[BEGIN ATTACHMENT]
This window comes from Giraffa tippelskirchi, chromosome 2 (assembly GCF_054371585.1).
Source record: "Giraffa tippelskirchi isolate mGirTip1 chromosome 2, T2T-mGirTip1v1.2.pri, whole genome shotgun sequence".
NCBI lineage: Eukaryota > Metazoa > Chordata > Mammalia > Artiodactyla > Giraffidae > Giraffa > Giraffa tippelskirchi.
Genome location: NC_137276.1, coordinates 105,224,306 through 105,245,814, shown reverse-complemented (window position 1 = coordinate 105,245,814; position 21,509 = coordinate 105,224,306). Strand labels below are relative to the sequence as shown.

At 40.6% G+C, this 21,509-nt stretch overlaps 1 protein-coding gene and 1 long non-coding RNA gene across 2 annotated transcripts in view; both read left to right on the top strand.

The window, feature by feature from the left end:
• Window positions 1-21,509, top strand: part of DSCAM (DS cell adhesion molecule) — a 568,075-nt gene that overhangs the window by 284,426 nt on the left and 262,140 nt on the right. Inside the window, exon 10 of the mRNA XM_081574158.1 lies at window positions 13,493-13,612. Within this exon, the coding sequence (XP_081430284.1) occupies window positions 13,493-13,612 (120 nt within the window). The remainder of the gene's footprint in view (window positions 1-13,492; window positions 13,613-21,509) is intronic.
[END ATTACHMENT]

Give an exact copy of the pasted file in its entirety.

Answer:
This window comes from Giraffa tippelskirchi, chromosome 2 (assembly GCF_054371585.1).
Source record: "Giraffa tippelskirchi isolate mGirTip1 chromosome 2, T2T-mGirTip1v1.2.pri, whole genome shotgun sequence".
NCBI lineage: Eukaryota > Metazoa > Chordata > Mammalia > Artiodactyla > Giraffidae > Giraffa > Giraffa tippelskirchi.
Genome location: NC_137276.1, coordinates 105,224,306 through 105,245,814, shown reverse-complemented (window position 1 = coordinate 105,245,814; position 21,509 = coordinate 105,224,306). Strand labels below are relative to the sequence as shown.

At 40.6% G+C, this 21,509-nt stretch overlaps 1 protein-coding gene and 1 long non-coding RNA gene across 2 annotated transcripts in view; both read left to right on the top strand.

The window, feature by feature from the left end:
• Window positions 1-21,509, top strand: part of DSCAM (DS cell adhesion molecule) — a 568,075-nt gene that overhangs the window by 284,426 nt on the left and 262,140 nt on the right. Inside the window, exon 10 of the mRNA XM_081574158.1 lies at window positions 13,493-13,612. Within this exon, the coding sequence (XP_081430284.1) occupies window positions 13,493-13,612 (120 nt within the window). The remainder of the gene's footprint in view (window positions 1-13,492; window positions 13,613-21,509) is intronic.